The Hill’s Campaign Report: Biden campaign staffs up
The Hill’s Campaign Report:
Welcome to The Hill’s Campaign Report, your daily rundown on all the latest news in the 2020 presidential, Senate and House races. Did someone forward this to you? Click here to subscribe.
We’re Julia Manchester, Max Greenwood and Jonathan Easley. Here’s what we’re watching today on the campaign trail.
LEADING THE DAY: Biden campaign staffs up
Former Vice President Joe Biden’s campaign has gone on a hiring spree amid concerns from some Democrats who have been worried that the campaign has been slow to staff up on the digital side and in key battleground states.
Digital campaigning has, of course, taken on new importance because of the coronavirus outbreak.
The Biden campaign is playing catch up, in some regards, because no one expected the campaigns to be running almost completely online when the shutdowns began about six week ago.
Rob Flaherty, the digital director for the Biden campaign, announced these three new hires over the weekend:
– Caitlin Mitchell, the chief mobilization officer for Sen. Elizabeth Warren’s (D-Mass.) presidential campaign, will scale up Biden’s digital operations.
– Andrew Gauthier, a veteran of Sen. Kamala Harris’s (D-Calif.) presidential campaign and former BuzzFeed video chief, will oversee new content.
– Robyn Kanner, who worked on former Rep. Beto O’Rourke’s (D-Texas) unsuccessful presidential campaign, will design a new website for the campaign, among other visual brand operations.
Flaherty says the digital team will double in size in the coming weeks.
Democrats have acknowledged that they have a long way to go to match President Trump’s digital campaign. Trump campaign manager Brad Parscale has described their digital efforts as the “Death Star.”
But Democrats are hopeful the new round of hires will start to turn things around and will help Biden avoid embarrassing rollouts, such as last Thursday’s glitch-prone virtual rally in Florida.
The campaign is also growing in the battleground states.
– Jenn Ridder, the former campaign manager for Montana Gov. Steve Bullock’s (D) presidential bid, will be battleground states director.
– Molly Ritner, who led Biden’s Super Tuesday efforts during the primary, will be the campaign’s deputy states director.
– Saloni Multani, a partner at a venture capital firm in California, will act as chief financial officer under Manu Varghese, the campaign’s chief operating officer.
– Deanna Nesburg, the former treasurer for Harris’s presidential campaign, will be a senior adviser for financial operations.
Biden campaign goes on hiring spree, by Jonathan Easley.
Tara Read’s attorney asks Biden to authorize search of his Senate papers, by Rebecca Klar.
Biden: Trump testing promise a ‘baldfaced’ lie, by Zack Budryk.
Newsom endorses Biden for President, by Marty Johnson.
FROM THE TRAIL:
Vermont Sen. Bernie Sanders (I) said Monday that it is “very, very unlikely” that he will ever run for president again. Jonathan reports. The Sanders and Biden campaigns are working together to form policy groups, Sanders on Monday also explained why he’s not getting involved in Biden’s search for a vice president.
One name has been noticeably absent from Joe Biden’s string of endorsements in recent weeks: former President Clinton. Amie Parnes takes a look at why.
More than 50 liberal groups signed a letter that will be sent to Biden on Monday asking that he support measures aimed at “prioritizing diplomacy” over the “militarism” they say has been a feature of U.S. foreign policy in both parties. Jonathan reports.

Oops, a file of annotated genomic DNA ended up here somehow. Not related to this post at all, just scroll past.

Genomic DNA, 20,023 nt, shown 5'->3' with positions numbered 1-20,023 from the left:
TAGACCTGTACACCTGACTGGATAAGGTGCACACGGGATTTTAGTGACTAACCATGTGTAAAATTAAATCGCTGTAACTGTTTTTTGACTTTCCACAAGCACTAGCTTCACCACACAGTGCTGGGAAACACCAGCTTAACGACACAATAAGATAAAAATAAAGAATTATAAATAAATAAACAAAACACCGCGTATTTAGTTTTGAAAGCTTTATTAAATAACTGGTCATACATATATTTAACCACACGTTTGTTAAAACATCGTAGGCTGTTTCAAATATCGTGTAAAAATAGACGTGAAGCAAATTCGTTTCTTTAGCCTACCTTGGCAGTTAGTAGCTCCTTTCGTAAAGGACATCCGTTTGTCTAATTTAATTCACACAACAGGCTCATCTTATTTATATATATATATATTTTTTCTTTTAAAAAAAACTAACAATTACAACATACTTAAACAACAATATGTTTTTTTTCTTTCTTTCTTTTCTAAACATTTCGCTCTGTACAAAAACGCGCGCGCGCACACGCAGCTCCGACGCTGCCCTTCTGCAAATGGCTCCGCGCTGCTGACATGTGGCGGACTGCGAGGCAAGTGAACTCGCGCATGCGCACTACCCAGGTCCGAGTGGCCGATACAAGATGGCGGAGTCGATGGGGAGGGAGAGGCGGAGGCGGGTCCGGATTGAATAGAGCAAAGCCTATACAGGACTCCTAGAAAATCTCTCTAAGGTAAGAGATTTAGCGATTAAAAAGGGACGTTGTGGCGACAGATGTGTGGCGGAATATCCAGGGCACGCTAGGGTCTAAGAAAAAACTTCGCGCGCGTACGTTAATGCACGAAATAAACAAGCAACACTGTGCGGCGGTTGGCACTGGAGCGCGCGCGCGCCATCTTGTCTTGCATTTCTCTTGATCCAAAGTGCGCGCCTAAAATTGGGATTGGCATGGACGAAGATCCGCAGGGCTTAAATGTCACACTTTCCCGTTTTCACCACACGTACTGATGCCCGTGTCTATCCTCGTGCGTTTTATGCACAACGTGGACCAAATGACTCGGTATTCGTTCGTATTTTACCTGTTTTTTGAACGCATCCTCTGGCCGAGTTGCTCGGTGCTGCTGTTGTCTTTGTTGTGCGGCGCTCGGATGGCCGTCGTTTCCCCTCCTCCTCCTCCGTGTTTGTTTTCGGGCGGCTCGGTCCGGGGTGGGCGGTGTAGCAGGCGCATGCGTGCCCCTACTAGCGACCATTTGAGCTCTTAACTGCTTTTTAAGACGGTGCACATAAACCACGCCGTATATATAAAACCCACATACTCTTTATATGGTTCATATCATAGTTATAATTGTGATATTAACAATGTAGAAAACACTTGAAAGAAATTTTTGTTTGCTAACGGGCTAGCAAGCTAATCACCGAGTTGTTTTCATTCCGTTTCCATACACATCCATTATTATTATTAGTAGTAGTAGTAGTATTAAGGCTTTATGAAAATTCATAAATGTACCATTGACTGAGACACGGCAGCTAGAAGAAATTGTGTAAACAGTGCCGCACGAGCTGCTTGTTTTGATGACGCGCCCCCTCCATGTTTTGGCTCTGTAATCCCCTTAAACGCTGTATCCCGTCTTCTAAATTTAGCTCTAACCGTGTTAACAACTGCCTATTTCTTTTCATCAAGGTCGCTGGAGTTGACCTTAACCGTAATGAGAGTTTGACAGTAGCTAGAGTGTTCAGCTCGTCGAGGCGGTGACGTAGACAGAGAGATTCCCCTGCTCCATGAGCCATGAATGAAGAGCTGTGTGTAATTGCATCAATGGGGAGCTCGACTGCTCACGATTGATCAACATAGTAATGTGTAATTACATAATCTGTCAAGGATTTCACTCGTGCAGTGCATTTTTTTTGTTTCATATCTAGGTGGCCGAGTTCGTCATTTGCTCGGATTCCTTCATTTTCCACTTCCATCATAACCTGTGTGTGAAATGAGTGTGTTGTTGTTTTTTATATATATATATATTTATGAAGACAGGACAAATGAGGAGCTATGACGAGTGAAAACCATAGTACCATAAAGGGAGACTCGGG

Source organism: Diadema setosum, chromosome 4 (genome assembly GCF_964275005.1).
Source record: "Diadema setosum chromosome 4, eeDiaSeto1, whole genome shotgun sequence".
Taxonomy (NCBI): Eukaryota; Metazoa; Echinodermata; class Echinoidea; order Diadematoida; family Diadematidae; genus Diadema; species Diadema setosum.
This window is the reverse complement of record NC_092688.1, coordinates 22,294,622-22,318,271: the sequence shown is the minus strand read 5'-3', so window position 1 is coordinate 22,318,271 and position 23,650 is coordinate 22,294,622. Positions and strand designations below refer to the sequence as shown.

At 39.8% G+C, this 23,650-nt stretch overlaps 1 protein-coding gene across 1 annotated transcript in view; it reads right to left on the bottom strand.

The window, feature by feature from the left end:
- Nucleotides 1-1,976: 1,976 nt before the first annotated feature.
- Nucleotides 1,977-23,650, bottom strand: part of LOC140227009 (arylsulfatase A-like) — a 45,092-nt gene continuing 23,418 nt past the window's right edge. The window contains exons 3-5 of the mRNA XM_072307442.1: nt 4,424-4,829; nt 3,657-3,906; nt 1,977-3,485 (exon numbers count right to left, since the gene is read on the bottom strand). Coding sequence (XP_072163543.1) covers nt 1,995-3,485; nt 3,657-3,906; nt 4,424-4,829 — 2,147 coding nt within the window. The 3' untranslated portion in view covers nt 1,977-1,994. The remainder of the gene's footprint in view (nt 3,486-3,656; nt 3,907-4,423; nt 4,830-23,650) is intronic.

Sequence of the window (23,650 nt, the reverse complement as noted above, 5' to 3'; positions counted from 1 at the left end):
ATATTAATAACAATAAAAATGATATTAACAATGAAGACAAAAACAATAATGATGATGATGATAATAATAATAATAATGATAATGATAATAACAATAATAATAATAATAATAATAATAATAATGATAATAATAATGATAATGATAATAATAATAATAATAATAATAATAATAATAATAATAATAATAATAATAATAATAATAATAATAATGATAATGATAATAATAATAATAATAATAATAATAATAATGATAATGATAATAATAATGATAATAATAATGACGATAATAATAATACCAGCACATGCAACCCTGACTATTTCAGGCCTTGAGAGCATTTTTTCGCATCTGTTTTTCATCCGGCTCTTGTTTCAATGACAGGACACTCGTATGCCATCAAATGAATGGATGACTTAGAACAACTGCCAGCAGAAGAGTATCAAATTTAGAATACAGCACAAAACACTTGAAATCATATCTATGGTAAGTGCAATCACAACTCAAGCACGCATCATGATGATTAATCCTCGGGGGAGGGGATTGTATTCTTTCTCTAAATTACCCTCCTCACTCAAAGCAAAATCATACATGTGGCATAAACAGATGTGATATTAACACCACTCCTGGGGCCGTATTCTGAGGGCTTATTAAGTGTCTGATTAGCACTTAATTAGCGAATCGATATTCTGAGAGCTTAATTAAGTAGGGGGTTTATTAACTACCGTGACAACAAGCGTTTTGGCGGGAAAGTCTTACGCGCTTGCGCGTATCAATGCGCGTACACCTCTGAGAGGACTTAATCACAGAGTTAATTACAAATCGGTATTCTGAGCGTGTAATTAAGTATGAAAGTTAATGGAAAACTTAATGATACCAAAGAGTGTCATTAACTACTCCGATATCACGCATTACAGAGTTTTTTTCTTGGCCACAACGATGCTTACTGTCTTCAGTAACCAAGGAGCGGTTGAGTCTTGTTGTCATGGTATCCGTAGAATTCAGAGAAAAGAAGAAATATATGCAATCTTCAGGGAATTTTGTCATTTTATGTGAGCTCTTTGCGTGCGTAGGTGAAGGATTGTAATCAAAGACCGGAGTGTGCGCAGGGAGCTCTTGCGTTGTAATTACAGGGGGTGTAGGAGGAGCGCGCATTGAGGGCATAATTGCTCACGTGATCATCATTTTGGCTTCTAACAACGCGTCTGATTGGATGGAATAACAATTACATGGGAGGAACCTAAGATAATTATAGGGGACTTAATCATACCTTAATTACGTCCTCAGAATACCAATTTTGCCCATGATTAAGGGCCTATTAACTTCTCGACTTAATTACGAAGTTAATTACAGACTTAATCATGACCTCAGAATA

Quentin James: Protecting the black vote from suppression.
Norman Sherman: The case for Klobuchar as VP.
Gabriel Debenedetti: Biden plans an FDR-sized presidency.
FROM CONGRESS & THE STATES:
Democrat Christy Smith and Republican Mike Garcia will face off in the special election to represent California’s 25th congressional district on Tuesday, and Democrats are concerned that the seat they flipped less than two years ago may be in jeopardy. The seat was most recently held by former Rep. Katie Hill (D-Calif.), who resigned last fall amid a House ethics probe into an inappropriate relationship between her and one of her staffers.
Republican John James, a rising star who is running in Michigan’s closely watched Senate race, underlined areas of disagreement he had with Trump, bucking a common trend among Republican down-ballot candidates who have sought to embrace the White House. Tal Axelrod reports.
MARK YOUR CALENDARS:
(Keep in mind these dates could change because of the outbreak.)
Hawaii Democratic primary
District of Columbia primaries
New Mexico primaries
Rhode Island primaries
South Dakota primaries
West Virginia primaries
New Jersey primaries
Alabama Republican Senate primary runoff
Democratic National Convention
Republican National Convention
One hopeful thing
New York Gov. Andrew Cuomo’s (D) mother, Matilda, made a special appearance at one of his daily coronavirus briefings on Sunday, marking Mother’s Day with her son, who she has not been able to spend time with in person due to the pandemic.
“Happy Mother’s Day to you, Mom. I miss you. I love you so, so much. I wish I could be with you but I can’t be, but I can’t be because I love you,” the governor said to his mother, who appeared via video.
“I miss you, too. A lot. And your beautiful daughters,” she responded.
In addition to being joined by his mother, Cuomo was joined by his daughters Cara and Mariah over video, as well as his other daughter Michaela in person.
And you may have witnessed the friendly competition between the governor and his brother, CNN anchor Chris Cuomo.
Well, the friendly rivalry continued on Sunday, with the governor telling his mom “I know I am your favorite deep down inside, but you don’t want to say it.”
We’ll see you tomorrow for the latest campaign news and updates!